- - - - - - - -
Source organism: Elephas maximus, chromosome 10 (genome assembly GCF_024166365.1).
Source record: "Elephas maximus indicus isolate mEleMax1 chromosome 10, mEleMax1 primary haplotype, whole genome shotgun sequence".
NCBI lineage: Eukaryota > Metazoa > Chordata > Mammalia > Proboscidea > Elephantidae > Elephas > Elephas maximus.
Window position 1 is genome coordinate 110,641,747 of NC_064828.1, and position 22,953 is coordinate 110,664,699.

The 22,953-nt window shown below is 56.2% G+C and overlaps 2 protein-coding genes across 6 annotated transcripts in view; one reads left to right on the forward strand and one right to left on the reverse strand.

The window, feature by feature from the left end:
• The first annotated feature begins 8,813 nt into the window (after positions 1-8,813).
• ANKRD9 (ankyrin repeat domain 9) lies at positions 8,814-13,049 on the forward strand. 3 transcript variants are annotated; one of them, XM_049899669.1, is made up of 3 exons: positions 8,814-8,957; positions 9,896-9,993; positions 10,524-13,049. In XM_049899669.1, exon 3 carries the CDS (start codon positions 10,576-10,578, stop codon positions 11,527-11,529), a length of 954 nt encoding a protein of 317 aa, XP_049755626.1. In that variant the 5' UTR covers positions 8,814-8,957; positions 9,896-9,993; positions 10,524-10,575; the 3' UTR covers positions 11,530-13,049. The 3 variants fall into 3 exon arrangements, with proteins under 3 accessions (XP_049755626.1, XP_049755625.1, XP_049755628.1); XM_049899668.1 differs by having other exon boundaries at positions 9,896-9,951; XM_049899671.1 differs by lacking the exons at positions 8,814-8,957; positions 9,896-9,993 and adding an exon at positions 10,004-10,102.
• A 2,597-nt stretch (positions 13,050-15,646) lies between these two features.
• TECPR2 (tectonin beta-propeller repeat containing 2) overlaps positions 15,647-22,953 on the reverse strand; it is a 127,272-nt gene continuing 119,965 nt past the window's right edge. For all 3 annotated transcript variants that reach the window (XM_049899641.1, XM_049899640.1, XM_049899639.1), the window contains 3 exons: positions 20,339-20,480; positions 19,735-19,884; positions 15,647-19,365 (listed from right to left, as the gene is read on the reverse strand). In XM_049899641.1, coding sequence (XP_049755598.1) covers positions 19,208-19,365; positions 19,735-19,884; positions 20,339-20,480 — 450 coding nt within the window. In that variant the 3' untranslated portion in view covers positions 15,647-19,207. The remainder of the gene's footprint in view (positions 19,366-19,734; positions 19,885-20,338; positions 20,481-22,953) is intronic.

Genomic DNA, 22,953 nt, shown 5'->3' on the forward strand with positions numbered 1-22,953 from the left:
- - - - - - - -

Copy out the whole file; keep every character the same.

Source organism: Elephas maximus, chromosome 10 (genome assembly GCF_024166365.1).
Source record: "Elephas maximus indicus isolate mEleMax1 chromosome 10, mEleMax1 primary haplotype, whole genome shotgun sequence".
NCBI lineage: Eukaryota > Metazoa > Chordata > Mammalia > Proboscidea > Elephantidae > Elephas > Elephas maximus.
Window position 1 is genome coordinate 110,641,747 of NC_064828.1, and position 22,953 is coordinate 110,664,699.

The 22,953-nt window shown below is 56.2% G+C and overlaps 2 protein-coding genes across 6 annotated transcripts in view; one reads left to right on the forward strand and one right to left on the reverse strand.

The window, feature by feature from the left end:
• The first annotated feature begins 8,813 nt into the window (after positions 1-8,813).
• ANKRD9 (ankyrin repeat domain 9) lies at positions 8,814-13,049 on the forward strand. 3 transcript variants are annotated; one of them, XM_049899669.1, is made up of 3 exons: positions 8,814-8,957; positions 9,896-9,993; positions 10,524-13,049. In XM_049899669.1, exon 3 carries the CDS (start codon positions 10,576-10,578, stop codon positions 11,527-11,529), a length of 954 nt encoding a protein of 317 aa, XP_049755626.1. In that variant the 5' UTR covers positions 8,814-8,957; positions 9,896-9,993; positions 10,524-10,575; the 3' UTR covers positions 11,530-13,049. The 3 variants fall into 3 exon arrangements, with proteins under 3 accessions (XP_049755626.1, XP_049755625.1, XP_049755628.1); XM_049899668.1 differs by having other exon boundaries at positions 9,896-9,951; XM_049899671.1 differs by lacking the exons at positions 8,814-8,957; positions 9,896-9,993 and adding an exon at positions 10,004-10,102.
• A 2,597-nt stretch (positions 13,050-15,646) lies between these two features.
• TECPR2 (tectonin beta-propeller repeat containing 2) overlaps positions 15,647-22,953 on the reverse strand; it is a 127,272-nt gene continuing 119,965 nt past the window's right edge. For all 3 annotated transcript variants that reach the window (XM_049899641.1, XM_049899640.1, XM_049899639.1), the window contains 3 exons: positions 20,339-20,480; positions 19,735-19,884; positions 15,647-19,365 (listed from right to left, as the gene is read on the reverse strand). In XM_049899641.1, coding sequence (XP_049755598.1) covers positions 19,208-19,365; positions 19,735-19,884; positions 20,339-20,480 — 450 coding nt within the window. In that variant the 3' untranslated portion in view covers positions 15,647-19,207. The remainder of the gene's footprint in view (positions 19,366-19,734; positions 19,885-20,338; positions 20,481-22,953) is intronic.

Genomic DNA, 22,953 nt, shown 5'->3' on the forward strand with positions numbered 1-22,953 from the left: